When it comes to being a great doctor, good bedside manner can go a long way. Patient empathy is a critical part of the curriculum in medical school. But as busy med students will tell you, focus on the skill often falls by the wayside.
Yet according to a March 2015 story from Kaiser Health News, studies are linking doctor empathy for patients with a greater patient satisfaction rate, decreased doctor burnout and a lower risk of errors and malpractice lawsuits.
A team of University of Pittsburgh Medical School students wants to bring power back to the patients using their award-winning app TOPCATS (Trainee-Oriented Patient Communication Assessment System), to improve students’ bedside manner with meaningful and honest feedback.
“Most, if not all of us, are patients at some point in our lives, and currently, we don’t have a convenient way of delivering honest and useful feedback to our health care providers,” explains third-year Pitt medical student and TOPCATS founder Myung Sun Choi.
“Consequently, some patients end up resorting to public reviews or rants on websites, which never lead to meaningful change.”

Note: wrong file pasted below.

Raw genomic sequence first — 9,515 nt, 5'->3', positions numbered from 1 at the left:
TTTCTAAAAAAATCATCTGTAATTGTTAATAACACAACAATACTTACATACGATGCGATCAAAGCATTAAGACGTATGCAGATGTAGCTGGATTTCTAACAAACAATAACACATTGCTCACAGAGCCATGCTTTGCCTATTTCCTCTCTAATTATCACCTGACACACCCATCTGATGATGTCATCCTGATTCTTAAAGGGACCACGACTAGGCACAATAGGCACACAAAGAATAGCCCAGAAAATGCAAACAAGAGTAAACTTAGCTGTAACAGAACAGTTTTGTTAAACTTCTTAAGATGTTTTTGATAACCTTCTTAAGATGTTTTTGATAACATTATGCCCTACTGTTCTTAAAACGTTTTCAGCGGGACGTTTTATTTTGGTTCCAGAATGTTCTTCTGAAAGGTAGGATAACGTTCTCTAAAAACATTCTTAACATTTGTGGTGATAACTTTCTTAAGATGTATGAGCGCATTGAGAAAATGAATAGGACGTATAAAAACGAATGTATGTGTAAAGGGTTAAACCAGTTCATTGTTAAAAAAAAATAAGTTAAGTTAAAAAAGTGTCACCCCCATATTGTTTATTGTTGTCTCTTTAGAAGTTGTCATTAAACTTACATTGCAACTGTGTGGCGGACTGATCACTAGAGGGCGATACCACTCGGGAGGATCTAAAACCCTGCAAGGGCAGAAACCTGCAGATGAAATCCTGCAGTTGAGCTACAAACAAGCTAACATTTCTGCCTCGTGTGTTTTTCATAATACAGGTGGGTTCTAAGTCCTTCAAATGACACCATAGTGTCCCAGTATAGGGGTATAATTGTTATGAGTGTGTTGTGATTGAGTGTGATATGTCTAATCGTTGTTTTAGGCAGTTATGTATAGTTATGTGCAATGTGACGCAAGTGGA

Earlier this summer, Choi and her fellow Pitt Med School teammates, Jennifer Hu, Abby Koff and Devan Patel, submitted the idea for TOPCATS to the National Board of Medical Examiners’ (NBME) Centennial Prize Competition which awards innovative ideas in the health care market.
TOPCATS took first place in the competition, and will be developing the app with the help of NBME’s Product Development Team as Centennial Fellows.
The team is developing the app for the market they know best, medical school students.
TOPCATS works to train students to improve their “sense of empathy and communication skills with real patient feedback, self-reflection and tailored resources,” explains Choi. By implementing it with students, medical schools can track student performance and directly address weak points in workshops or curriculum.
Patients will access TOPCATS through the app or web page and assess their interaction with the medical student using a unique ID, says Jennifer Hu. “Patients will be able to rate their medical students on objective and subjective measures, and provide short narrative feedback or advice on what would make the student a better physician in the future.”
Hu says that TOPCATS will eventually target health care professionals at different levels and disciplines. Using the data they’ve already generated, TOPCATS will be able to help hospitals improve patient satisfaction and health care provider and patient relationships.
“We envision that TOPCATS will teach skills that will stay with students not only during medical school but throughout their careers,” says Choi, “helping shape a new generation of compassionate and considerate physicians.”